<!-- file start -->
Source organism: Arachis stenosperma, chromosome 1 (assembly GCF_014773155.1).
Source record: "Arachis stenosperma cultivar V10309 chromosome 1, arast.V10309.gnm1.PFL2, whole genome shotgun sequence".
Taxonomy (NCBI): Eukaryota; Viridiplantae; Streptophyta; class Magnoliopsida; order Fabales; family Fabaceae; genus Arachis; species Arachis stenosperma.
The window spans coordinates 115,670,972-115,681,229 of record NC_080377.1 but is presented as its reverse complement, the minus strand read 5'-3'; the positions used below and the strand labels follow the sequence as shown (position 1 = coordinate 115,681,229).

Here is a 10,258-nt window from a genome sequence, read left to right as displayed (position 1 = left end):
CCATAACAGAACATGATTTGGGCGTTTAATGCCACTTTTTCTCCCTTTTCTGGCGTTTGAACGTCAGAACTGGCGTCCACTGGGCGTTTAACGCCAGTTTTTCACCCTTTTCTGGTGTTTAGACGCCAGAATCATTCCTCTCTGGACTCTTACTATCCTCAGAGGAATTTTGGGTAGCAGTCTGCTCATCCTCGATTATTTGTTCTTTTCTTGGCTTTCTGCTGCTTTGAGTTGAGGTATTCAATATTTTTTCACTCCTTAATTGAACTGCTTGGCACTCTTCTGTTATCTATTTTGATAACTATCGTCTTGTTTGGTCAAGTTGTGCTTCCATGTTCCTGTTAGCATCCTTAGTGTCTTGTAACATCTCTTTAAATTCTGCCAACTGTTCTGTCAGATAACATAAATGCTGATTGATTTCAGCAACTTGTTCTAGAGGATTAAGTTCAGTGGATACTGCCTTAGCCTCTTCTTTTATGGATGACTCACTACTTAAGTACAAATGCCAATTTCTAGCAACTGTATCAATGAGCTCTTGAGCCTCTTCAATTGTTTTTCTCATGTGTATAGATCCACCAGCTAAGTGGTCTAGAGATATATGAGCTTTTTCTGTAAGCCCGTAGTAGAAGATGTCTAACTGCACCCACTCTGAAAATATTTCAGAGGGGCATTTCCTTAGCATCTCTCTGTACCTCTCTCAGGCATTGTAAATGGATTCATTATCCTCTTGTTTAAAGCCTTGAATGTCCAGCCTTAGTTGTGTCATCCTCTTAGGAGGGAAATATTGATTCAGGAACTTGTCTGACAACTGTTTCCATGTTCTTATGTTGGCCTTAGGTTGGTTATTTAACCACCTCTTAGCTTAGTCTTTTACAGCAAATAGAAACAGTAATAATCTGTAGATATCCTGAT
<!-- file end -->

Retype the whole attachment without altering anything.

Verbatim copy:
Source organism: Arachis stenosperma, chromosome 1 (assembly GCF_014773155.1).
Source record: "Arachis stenosperma cultivar V10309 chromosome 1, arast.V10309.gnm1.PFL2, whole genome shotgun sequence".
Taxonomy (NCBI): Eukaryota; Viridiplantae; Streptophyta; class Magnoliopsida; order Fabales; family Fabaceae; genus Arachis; species Arachis stenosperma.
The window spans coordinates 115,670,972-115,681,229 of record NC_080377.1 but is presented as its reverse complement, the minus strand read 5'-3'; the positions used below and the strand labels follow the sequence as shown (position 1 = coordinate 115,681,229).

Here is a 10,258-nt window from a genome sequence, read left to right as displayed (position 1 = left end):
CCATAACAGAACATGATTTGGGCGTTTAATGCCACTTTTTCTCCCTTTTCTGGCGTTTGAACGTCAGAACTGGCGTCCACTGGGCGTTTAACGCCAGTTTTTCACCCTTTTCTGGTGTTTAGACGCCAGAATCATTCCTCTCTGGACTCTTACTATCCTCAGAGGAATTTTGGGTAGCAGTCTGCTCATCCTCGATTATTTGTTCTTTTCTTGGCTTTCTGCTGCTTTGAGTTGAGGTATTCAATATTTTTTCACTCCTTAATTGAACTGCTTGGCACTCTTCTGTTATCTATTTTGATAACTATCGTCTTGTTTGGTCAAGTTGTGCTTCCATGTTCCTGTTAGCATCCTTAGTGTCTTGTAACATCTCTTTAAATTCTGCCAACTGTTCTGTCAGATAACATAAATGCTGATTGATTTCAGCAACTTGTTCTAGAGGATTAAGTTCAGTGGATACTGCCTTAGCCTCTTCTTTTATGGATGACTCACTACTTAAGTACAAATGCCAATTTCTAGCAACTGTATCAATGAGCTCTTGAGCCTCTTCAATTGTTTTTCTCATGTGTATAGATCCACCAGCTAAGTGGTCTAGAGATATATGAGCTTTTTCTGTAAGCCCGTAGTAGAAGATGTCTAACTGCACCCACTCTGAAAATATTTCAGAGGGGCATTTCCTTAGCATCTCTCTGTACCTCTCTCAGGCATTGTAAATGGATTCATTATCCTCTTGTTTAAAGCCTTGAATGTCCAGCCTTAGTTGTGTCATCCTCTTAGGAGGGAAATATTGATTCAGGAACTTGTCTGACAACTGTTTCCATGTTCTTATGTTGGCCTTAGGTTGGTTATTTAACCACCTCTTAGCTTAGTCTTTTACAGCAAATAGAAACAGTAATAATCTGTAGATATCCTGAT